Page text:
Tuesday, January 8, 2008
Interview to Tony Kouzarides, Cambridge
This interview I made to Dr. Kouzarides appeared in the issue 6 of ellipse. He had come to the PRBB for a symposium organised by the Centre for Genomic Regulation (CRG), one of the six centres at the PRBB:
Tony Kouzarides studies cancer in Cambridge, UK, a place he fell in love with while doing his PhD. He is now a Senior Group Leader at the Gurdon Institute, focusing on chromatin modifications. He is also a member of the European Molecular Biology Organisation and of the Scientific Executive Board of Cancer Research UK. Kouzarides has also founded the companies “Chroma therapeutics”, a cancer drug discovery company in Oxford, and “AbCam”, an antibody reagents company in Cambridge. He usually goes only to 4 or 5 conferences per year, out of the 50 he is invited to give talks in. The CRG Symposium celebrated on November 9-10 was one of them.
What’s been the most exciting thing of the meeting?
Tom Gingera`s talk was interesting because of the fact that there are so many RNA transcripts coming from both strands of DNA and we don’t know what their function is or whether there is a role for them beyond transcription. For example, we do know that RNA regulates chromatin structure, so RNAs could also be involved in other processes related to DNA like replication, or recombination. The transcripts could also be transmitted to the next generation and then act straight away, for example setting up chromatin structure, without having to wait for transcription to start. This would be a very neat system because it has complementarity: it could go to the precise region and then act.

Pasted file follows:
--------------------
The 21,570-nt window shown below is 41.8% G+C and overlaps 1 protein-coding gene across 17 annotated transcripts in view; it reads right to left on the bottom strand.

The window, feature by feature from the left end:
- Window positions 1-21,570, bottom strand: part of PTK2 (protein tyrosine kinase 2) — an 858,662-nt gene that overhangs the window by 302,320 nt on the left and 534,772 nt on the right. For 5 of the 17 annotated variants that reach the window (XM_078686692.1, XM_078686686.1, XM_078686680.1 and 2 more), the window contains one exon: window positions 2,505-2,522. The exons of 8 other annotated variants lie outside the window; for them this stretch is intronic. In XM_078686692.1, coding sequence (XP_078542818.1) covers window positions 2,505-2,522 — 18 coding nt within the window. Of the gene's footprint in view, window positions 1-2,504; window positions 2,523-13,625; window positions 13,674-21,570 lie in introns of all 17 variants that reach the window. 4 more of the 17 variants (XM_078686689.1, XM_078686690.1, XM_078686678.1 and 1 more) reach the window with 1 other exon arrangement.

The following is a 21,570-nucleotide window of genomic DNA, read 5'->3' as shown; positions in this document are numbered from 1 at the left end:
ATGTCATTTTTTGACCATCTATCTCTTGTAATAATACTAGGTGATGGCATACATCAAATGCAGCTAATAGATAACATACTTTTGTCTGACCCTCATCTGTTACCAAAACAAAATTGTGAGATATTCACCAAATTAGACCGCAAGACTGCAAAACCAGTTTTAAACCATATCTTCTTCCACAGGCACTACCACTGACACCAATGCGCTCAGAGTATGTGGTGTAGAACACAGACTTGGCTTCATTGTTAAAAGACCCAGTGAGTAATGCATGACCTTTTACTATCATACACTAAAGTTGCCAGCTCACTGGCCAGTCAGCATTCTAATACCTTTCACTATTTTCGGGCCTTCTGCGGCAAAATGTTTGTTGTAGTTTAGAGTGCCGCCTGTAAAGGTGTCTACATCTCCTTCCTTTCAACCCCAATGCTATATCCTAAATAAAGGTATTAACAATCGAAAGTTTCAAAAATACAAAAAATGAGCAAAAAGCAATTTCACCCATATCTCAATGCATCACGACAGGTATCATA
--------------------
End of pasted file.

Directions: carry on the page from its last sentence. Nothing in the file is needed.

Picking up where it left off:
The inheritance of traits that do not involve changes in the underlying DNA sequence.
What’s the next big issue in the field of epigenetics?
I think it is precisely to define what generates an epigenetic effect, what are the processes and the mediators, the inheritance components of epigenetic events.
What do you think of the PRBB?
I have been here several times and I think the PRBB is a fabulous place; the view is probably the best view from any institute in the world, and scientists are first rate. It is an example for the rest of Spain.
What do you think about science in Spain?
I think Spain needs more institutes like this one. There are so many good Spanish scientists abroad that need to come back. Spain is probably the fastest improving country in Europe at the moment in terms of biomedical research, but it still has some catching up to do. One problem is that money comes basically only from the government, and you can’t rely on it. You need people to contribute like they do in the UK. I’m thinking of creating a Cancer Charity in Spain –but that will need a change of attitude because people here are not used to donating money for research, as people are in the UK, for example, where Cancer Research UK collects 300 million pounds a year.
Will we ever be able to cure cancer?
We may not cure all cancers in the near future, but we will influence some of them considerably with the help of drugs developed intelligently, based on the knowledge we are gaining about basic biology. For example, there’s already a drug in the market based on histone deacetylase inhibitors, which are molecules that inhibit proteins involved in chromatin modification. And there’s more and more targets coming in. Intelligent drugs are already on the horizon.